(4) In the grow-out ponds, acclimate then stock disease-free shrimp (at least postlarvae day 18) at 25 pieces per m2, which gives the highest net profit per ha of P1.8 million. Stocking lower at 15 pieces per m2 can get you P1.1 million; while stocking higher at 40 pieces per m2 gives only P0.6 million. Biomanipulators may be stocked inside walled net enclosures (10 x 10 x 1.5 m) that are placed in the middle of the grow-out ponds. These fishes can feed on the sludge that the paddle-wheel aerators tend to deposit at the center. The sides of the ponds may also be enclosed similarly and stocked with biomanipulators.

(5) Follow the usual pond routine ~ feed according to the feed manufacturer’s instructions, sample stock regularly to adjust feeding demand, monitor water quality and bacterial populations regularly, keep complete records. If probiotics is an option, follow the application rate in the label. Operate the aerators from 6 pm to 6 am.

(6) In the low discharge system, a small amount of water is discharged from the grow-out pond and released to the sea after passing through the settling or mangrove impoundment. To be effective, hold pond effluents in mangroves for 6 hours or more.

(7) In the recirculating system, effluents from the grow-out pond are reused after passing through the treatment pond. Water is fully circulated by pumping twice, first from the head reservoir to the grow-out pond and then from the treatment pond to the grow-out pond.

(8) In treatment ponds, the effluent from the grow-out ponds passes through several hurdles. Note that the main drain canal can serve as one of the treatment ponds. Install baffles to serve as mechanical filtration units and to settle suspended solids. Dissolved nutrients can be taken up by biofilters like oysters, the seaweed Gracilaria, and green mussel, and these are stocked in the treatment ponds. Finally, a filter box fitted with a 2 hp submersible pump is installed at the end of the pond.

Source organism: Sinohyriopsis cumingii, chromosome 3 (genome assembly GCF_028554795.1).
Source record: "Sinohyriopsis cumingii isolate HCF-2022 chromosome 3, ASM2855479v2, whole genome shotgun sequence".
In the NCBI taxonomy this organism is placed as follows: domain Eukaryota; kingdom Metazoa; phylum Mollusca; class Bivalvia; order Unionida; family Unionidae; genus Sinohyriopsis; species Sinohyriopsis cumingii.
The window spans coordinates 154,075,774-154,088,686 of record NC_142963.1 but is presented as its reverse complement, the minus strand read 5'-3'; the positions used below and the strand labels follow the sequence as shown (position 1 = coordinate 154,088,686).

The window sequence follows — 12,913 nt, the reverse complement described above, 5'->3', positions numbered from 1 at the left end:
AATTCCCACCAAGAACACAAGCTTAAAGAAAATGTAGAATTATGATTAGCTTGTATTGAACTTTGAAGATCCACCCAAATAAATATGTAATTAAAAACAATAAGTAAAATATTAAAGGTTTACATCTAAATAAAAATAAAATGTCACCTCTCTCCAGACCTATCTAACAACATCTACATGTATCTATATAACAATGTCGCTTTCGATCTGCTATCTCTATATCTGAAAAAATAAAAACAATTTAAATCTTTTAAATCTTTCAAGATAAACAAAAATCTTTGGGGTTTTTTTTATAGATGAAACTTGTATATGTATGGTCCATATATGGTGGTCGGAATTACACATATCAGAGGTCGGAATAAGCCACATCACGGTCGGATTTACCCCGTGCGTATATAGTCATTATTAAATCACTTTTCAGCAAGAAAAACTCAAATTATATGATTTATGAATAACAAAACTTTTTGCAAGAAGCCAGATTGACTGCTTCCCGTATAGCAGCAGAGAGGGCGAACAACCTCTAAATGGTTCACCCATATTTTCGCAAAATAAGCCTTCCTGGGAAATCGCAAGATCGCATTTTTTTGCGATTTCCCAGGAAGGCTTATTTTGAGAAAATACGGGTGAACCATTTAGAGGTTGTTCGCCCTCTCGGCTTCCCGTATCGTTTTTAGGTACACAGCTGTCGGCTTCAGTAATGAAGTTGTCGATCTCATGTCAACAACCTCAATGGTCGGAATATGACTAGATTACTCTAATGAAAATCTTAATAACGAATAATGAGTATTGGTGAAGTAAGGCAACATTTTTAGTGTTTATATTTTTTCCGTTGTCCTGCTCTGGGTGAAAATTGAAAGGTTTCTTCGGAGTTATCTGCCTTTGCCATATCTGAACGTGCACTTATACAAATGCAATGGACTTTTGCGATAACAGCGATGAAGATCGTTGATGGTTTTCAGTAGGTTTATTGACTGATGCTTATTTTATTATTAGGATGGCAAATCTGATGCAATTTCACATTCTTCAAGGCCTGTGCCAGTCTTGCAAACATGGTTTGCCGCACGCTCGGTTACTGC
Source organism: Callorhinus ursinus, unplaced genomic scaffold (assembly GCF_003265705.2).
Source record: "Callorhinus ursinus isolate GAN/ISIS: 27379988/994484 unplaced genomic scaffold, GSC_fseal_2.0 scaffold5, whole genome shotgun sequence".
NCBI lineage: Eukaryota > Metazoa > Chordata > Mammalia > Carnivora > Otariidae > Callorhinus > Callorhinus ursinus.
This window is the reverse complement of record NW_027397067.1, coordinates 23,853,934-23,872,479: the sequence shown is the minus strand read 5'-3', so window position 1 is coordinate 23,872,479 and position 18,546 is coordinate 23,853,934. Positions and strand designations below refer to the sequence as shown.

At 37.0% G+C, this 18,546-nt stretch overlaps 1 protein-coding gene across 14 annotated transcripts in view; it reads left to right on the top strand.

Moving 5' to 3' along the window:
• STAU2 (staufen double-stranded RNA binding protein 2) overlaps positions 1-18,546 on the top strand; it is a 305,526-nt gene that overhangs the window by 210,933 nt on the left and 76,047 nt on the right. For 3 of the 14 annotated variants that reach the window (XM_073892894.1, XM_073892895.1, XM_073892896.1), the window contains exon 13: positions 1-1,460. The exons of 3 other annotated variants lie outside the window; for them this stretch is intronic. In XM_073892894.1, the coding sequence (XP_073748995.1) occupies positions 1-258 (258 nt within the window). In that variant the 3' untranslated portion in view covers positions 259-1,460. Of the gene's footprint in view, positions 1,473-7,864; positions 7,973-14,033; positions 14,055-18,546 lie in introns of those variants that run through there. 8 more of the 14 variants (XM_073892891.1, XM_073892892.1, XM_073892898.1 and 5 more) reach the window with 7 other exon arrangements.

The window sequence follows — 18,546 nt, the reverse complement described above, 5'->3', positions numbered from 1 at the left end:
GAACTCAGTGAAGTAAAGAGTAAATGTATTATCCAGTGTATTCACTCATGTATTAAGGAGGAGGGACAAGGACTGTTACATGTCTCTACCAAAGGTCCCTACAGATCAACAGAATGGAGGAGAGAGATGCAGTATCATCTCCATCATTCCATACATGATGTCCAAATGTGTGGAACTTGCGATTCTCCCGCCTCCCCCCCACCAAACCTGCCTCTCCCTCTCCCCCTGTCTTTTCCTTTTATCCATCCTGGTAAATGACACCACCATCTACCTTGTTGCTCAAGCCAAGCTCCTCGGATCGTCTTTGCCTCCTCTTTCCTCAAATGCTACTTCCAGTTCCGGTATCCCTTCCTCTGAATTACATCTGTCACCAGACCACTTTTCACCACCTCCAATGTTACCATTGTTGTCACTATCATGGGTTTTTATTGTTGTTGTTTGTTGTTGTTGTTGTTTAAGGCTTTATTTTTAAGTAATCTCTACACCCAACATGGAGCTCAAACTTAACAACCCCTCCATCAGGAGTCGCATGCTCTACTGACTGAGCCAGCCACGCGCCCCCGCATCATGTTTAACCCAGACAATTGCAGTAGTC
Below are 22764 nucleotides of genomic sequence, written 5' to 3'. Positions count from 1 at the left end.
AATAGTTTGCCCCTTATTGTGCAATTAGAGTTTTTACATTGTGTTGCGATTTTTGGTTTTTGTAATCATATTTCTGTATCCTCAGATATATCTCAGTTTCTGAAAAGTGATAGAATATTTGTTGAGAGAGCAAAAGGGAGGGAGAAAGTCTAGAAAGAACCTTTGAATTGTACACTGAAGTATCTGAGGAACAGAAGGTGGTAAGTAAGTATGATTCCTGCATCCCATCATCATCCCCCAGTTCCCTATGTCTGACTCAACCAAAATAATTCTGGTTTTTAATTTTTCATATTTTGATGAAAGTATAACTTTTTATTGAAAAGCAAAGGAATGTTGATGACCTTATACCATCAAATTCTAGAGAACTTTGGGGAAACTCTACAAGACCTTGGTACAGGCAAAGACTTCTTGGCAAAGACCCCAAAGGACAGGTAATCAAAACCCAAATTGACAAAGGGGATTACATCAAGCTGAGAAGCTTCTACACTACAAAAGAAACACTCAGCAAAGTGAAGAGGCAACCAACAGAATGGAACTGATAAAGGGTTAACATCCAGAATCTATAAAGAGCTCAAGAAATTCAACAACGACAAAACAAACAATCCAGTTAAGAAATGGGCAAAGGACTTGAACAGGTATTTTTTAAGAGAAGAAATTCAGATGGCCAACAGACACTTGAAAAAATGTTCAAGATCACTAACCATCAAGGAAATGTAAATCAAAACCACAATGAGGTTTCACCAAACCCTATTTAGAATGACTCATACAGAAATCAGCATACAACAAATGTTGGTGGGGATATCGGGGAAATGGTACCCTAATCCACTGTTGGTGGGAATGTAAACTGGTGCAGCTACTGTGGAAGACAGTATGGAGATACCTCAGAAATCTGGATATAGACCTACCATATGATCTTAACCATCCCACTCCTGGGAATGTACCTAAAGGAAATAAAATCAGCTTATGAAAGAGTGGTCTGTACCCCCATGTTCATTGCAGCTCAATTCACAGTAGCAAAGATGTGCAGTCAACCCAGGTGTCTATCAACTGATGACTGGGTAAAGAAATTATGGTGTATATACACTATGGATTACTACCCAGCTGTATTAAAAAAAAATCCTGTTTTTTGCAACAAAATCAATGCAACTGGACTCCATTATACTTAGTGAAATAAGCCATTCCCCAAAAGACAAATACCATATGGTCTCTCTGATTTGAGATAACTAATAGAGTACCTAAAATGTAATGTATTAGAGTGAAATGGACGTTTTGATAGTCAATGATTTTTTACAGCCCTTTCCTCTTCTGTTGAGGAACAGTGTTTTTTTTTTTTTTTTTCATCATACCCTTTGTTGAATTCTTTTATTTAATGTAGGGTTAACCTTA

(9) Harvest in 4-5 months by totally draining the ponds. Chill and sort before packing shrimp. Average weight is at least 25 grams.

 
References

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Baliao DD, Tookwinas S. 2002. Best management practices for a mangrove-friendly shrimp farming. Aquaculture Extension Manual No. 35, SEAFDEC Aquaculture Department. 51 p

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Feed Development Section. 1994. Feeds and feeding of milkfish, Nile tilapia, Asian sea bass, and tiger shrimp. Aquaculture Extension Manual 21. SEAFDEC Aquaculture Department, Tigbauan, Iloilo. 97 p

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Infotips on mangrove-friendly shrimp farming, 8-leaflet folder, undated. SEAFDEC and ASEAN

Lavilla-Pitogo CR, Lio-Po GD, Cruz-Lacierda ER, Alapide-Tendencia EV, de la Pena LD. 2000. Diseases of penaeid shrimps in the Philippines. Aquaculture Extension Manual No. 16, 2nd edition; SEAFDEC Aquaculture Department, Tigbauan, Iloilo. 83

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Lio-Po GD, Lavilla-Pitogo CR, Cruz-Lacierda ER. 2001. Health management in aquaculture (textbook). SEAFDEC Aquaculture Department, Tigbauan, Iloilo. 187 p

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Tendencia EA, de la Peña MR. 2003.  Investigation of some components of the greenwater system which makes it effective in the initial control of luminous bacteria. Aquaculture 218:115-119

Tendencia EA, de la Peña MR, Choresca CH Jr.. 2005.  Efficiency of Chlorella sp. and Tilapia hornorum in controlling the growth of luminous bacteria in a simulated shrimp culture environment. Aquaculture 249:55-62

Tendencia EA, de la Peña MR, Choresca CH Jr. 2006.  Effect of shrimp biomass and feeding on the anti-Vibrio harveyi activity of Tilapia sp. in a simulated shrimp-tilapia polyculture system.  Aquaculture 253:154-162

Tendencia EA, Fermin AC, de la Peña MR, Choresca CH Jr. 2006.  Effect of Epinephelus coioides, Chanos chanos, and GIFT tilapia in polyculture with Penaeus monodon on the growth of the luminous bacteria.  Aquaculture 253:48-56

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Xu ZK, Primavera JH, de la Peña LD, Pettit P, Belak J, Alcivar-Warren A. 2001.  Genetic diversity of wild and cultured black tiger shrimp (Penaeus monodon) in the Philippines using microsatellites.  Aquaculture 199:13-40.